Bolcao and Niman are not the only ag voices recounting the cavalier disposal of cull dairy cows which owners try to get on the truck to the slaughterhouse even if the cows will never walk off on their own steam. A 2010 report from the USDA's Inspector General identified four operations that dumped 211 cows unfit for human food, calling the operators "individuals who have a history of picking up dairy cows with drugs in their system and dropping them off at the plant."
Two of the four Mad Cows that have been found in the US since 2003 were also downers, unable to walk. Cow number two, discovered in late 2004, was purchased at a livestock sale by an "order buyer" who sent her to the slaughterhouse four days later, according to a government report. When the truck arrived at H&B Packing in Waco, according to the Star-Telegram, she was already dead and so she was transported instead to Champion Pet Food, across town. Even though there were reports that the cow was unable to walk at the livestock where she was nonetheless sold for meat, the farmer who owned her told government investigators that “the cow had always been excitable and had fallen while she was being loaded to go to the market, but that this was not unusual behavior for her.” Right.
Cow number three, discovered in March, 2006, was also a downer who “had at her side a 2- to 3-week old red Charolais cross female calf” at the time of her death, according to the USDA report. In both cases, the government protected the identities of the ranches and allowed them to resume operations in a month--though the cause of the Mad Cow disease was never found. With the first US mad cow, found in late 2003, officials refused to tell the public which restaurants and outlets may have served meat containing the cow.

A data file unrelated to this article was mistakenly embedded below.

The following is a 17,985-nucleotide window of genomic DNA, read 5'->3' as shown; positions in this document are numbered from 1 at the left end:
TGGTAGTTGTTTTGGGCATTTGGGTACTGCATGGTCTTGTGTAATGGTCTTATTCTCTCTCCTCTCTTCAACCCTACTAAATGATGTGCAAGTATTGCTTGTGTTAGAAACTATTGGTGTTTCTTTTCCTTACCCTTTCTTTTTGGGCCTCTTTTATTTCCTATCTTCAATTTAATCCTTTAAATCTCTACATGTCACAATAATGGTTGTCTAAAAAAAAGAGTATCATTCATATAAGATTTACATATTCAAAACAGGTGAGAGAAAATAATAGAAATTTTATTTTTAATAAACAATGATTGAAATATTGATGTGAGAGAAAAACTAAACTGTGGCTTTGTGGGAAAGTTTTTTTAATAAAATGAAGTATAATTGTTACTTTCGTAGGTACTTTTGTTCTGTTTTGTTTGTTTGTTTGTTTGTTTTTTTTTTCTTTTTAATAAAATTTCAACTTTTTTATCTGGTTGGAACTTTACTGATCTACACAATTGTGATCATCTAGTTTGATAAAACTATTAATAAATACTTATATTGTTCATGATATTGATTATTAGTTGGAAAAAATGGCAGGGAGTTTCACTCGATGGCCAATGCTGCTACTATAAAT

Instances of cruelty are not the only expected result of the government's cost-cutting capitulation to private industry by reducing and eliminating inspection. Federal meat inspectors are also responsible for a plant’s compliance with the Federal Meat Inspection Act, Poultry Products Inspection Act and Egg Products Inspection Act. Yet since Hazard Analysis and Critical Control Points (HACCP) was implemented in 2000 (a self-policing measure that was the precursor to HIMP) it is increasingly hard to do their jobs.
“My plant in Pennsylvania processed 1,800 cows a day, 220 per hour,” federal meat inspector Lester Friedlander told the press in 2004. Stopping the line cost about $5,000 a minute, so veterinarians are pressured “to look the other way” when violations happen.
Dean Wyatt, a Food Safety and Inspection Service (FSIS) supervisory public health veterinarian, reiterated Friedlander's charges in 2010 congressional hearings. Federal meat inspectors are unable to do their job on either end, he testified, because FSIS district offices often side with plant management over inspectors, reducing them to powerless figureheads who are sometimes openly laughed at by plant workers.
Stan Painter of the National Joint Council of Food Inspection Locals repeated the charges in additional congressional testimony. "Sometimes, even if we write noncompliance reports, some of the larger companies use their political muscle to get those overturned at the agency level or by going to the congressional delegation to get this inspection staff to back off," he said.
Soon after HACCP was implemented in 2000, 62 percent of meat inspectors in a survey admitted that they had allowed feces, vomit and metal shards in food on a daily or weekly basis, which had not happened before HACCP. Almost 20 percent of inspectors said they’d been told not to document violations. Eighty percent of 451 inspectors said that HACCP interfered with their ability to enforce the law and the public’s right to know about food safety. (No wonder HACCP has been dubbed “Have a Cup of Coffee and Pray.”)
As food safety recalls increase under government abdication of its public health duties, the risk of Mad Cow disease, eye cancer and grotesque levels of cruelty to animals will only increase. February's recall of top brands let Nestle's Hot Pockets shows that industry will put profits ahead of self-policing when it can. By eliminating federal inspectors to save money, the USDA is harming food consumers, animals and the public trust.